What Makes a Good Nurse?

Nursing is considered one of the most rewarding jobs. It is more than a career – it is a calling. It takes a special kind of person to pursue nursing with diligence, passion and commitment. But that is not all there is to nursing.

Rewarding as it is, the nursing profession is riddled with challenges and unpredictability. It is more than just completing the rigorous education and testing requirements. Before you join nursing, it’s essential to know if you would make a good nurse. Not just based on the grades (which play a critical part) but other qualities and traits as well.

  1. Caring

Caring is the foundation of nursing. Without caring, it doesn’t matter how good your nursing skills are; you cannot be compassionate and provide quality care to others.

The entire profession of nursing is about caring for other people at their most vulnerable and scary times of their lives. Most of the time, the nurse is the most accessible and regular access point for families and loved ones of the patient. It calls for compassion, concern and sympathy not only for the patients they serve but also for their families and loved ones.

  1. Great communicator

Communication is one of the core requirements of any nursing job. A great nurse should be able to follow directions and communicate effectively with patients, colleagues and families.

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Good nurses are supportive, which includes being an effective advocate for the patient and being able to anticipate problems or see a concern that needs to be addressed and addressing it before the patient can ask.

Communication in nursing takes various forms. It includes genuine smiles and good body language. A good nurse has multiple ways to communicate to make the patient feel comfortable and at ease knowing they are well cared for.

  1. Empathy

Empathy is often confused with being caring and compassionate. But empathy is the ability to hear and share the patient’s feelings. You don’t always have to agree with what the patient or their family thinks, but you should try to understand where they’re coming from.

You don’t have to internalise their pain or suffering, which is important for your well-being, but you should listen and try to understand where they are coming from.

With empathy, a great nurse can make a patient feel seen and heard. The nurse shouldn’t make the patient feel judged, and they should feel that their opinion matters and their values and life experience have been heard and at times considered.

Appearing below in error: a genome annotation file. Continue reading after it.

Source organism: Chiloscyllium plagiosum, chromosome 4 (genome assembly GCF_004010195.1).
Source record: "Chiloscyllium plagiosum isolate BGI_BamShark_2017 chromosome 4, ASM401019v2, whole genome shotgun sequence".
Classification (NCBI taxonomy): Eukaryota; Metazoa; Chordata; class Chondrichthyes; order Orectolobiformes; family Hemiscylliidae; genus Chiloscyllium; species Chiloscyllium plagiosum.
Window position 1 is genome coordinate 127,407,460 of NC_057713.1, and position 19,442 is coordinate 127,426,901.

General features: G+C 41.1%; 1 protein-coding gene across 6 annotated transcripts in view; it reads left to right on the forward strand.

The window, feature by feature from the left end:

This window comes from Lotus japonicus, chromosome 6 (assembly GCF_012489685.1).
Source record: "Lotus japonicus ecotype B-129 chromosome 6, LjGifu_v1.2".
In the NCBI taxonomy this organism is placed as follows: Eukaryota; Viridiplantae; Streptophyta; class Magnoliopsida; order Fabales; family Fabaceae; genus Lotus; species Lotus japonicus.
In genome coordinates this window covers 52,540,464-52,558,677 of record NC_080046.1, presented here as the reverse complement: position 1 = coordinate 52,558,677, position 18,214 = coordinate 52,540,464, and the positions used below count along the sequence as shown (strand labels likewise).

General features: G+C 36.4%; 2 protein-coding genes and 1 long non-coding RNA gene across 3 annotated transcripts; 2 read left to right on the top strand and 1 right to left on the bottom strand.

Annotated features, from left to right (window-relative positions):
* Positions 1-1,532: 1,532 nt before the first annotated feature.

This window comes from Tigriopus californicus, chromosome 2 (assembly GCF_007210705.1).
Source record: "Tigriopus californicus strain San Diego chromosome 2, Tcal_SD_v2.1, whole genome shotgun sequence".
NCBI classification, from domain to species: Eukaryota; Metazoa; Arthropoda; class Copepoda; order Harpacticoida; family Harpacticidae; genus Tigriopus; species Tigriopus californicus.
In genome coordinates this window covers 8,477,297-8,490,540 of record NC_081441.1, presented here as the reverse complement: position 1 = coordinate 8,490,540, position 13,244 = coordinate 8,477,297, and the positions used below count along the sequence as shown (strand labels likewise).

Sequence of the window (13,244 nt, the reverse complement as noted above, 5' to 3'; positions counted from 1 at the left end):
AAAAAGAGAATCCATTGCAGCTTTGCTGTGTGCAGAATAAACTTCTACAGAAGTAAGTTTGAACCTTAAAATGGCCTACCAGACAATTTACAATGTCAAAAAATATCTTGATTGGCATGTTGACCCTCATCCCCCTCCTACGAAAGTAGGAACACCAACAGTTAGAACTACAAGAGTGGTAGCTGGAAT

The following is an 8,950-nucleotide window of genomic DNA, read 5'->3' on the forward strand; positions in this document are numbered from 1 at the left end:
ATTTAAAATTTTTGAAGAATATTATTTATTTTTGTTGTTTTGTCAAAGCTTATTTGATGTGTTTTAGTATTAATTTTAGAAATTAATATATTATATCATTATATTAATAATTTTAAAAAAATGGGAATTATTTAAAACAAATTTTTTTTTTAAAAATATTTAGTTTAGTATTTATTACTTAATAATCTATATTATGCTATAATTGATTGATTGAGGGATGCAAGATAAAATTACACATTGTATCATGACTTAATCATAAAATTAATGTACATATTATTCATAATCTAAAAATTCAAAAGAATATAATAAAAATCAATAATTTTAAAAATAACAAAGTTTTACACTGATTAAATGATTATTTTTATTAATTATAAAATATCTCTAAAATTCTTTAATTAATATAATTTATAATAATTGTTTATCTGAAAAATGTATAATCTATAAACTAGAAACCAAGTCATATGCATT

1. Attention to detail

Providing quality medical care requires keen attention to detail which is critical for the profession. Even in the most chaotic circumstances, a good nurse should be detail-oriented and ensure that instructions are followed to the letter.

A good nurse should be observant and ensure proper medication dosages are administered and keep accurate medical records for the patient.

In the home setting, the nurse serves as a detail-oriented coordinator of the patient’s care. Good nurses are always the first ones to notice subtle changes in the patient’s medical condition and alert physicians and other healthcare team members of potential concerns before they get worse.

  1. Excellent problem-solving skills

Good nurses can think on their feet, act quickly and anticipate and address problems. Although patients might suffer from similar illnesses, most nurses will tell you no two patients are ever the same. It’s the nurse’s job to individualise the best care for each patient.

Quality care is dynamic and, at times, unpredictable. A good nurse is always willing to be flexible and adapt to unforeseen circumstances. The nurse should have a calm head, make important and potentially life-saving decisions while facing unexpected events. Finding creative ways to make a difference and approach different situations is also in line with the career of nursing.


Formal training is just a small part of being a good nurse. Most of the factors that separate nurses and good nurses are inborn characteristics and qualities that are impossible to teach. That is why nursing is often considered a calling and not a profession.

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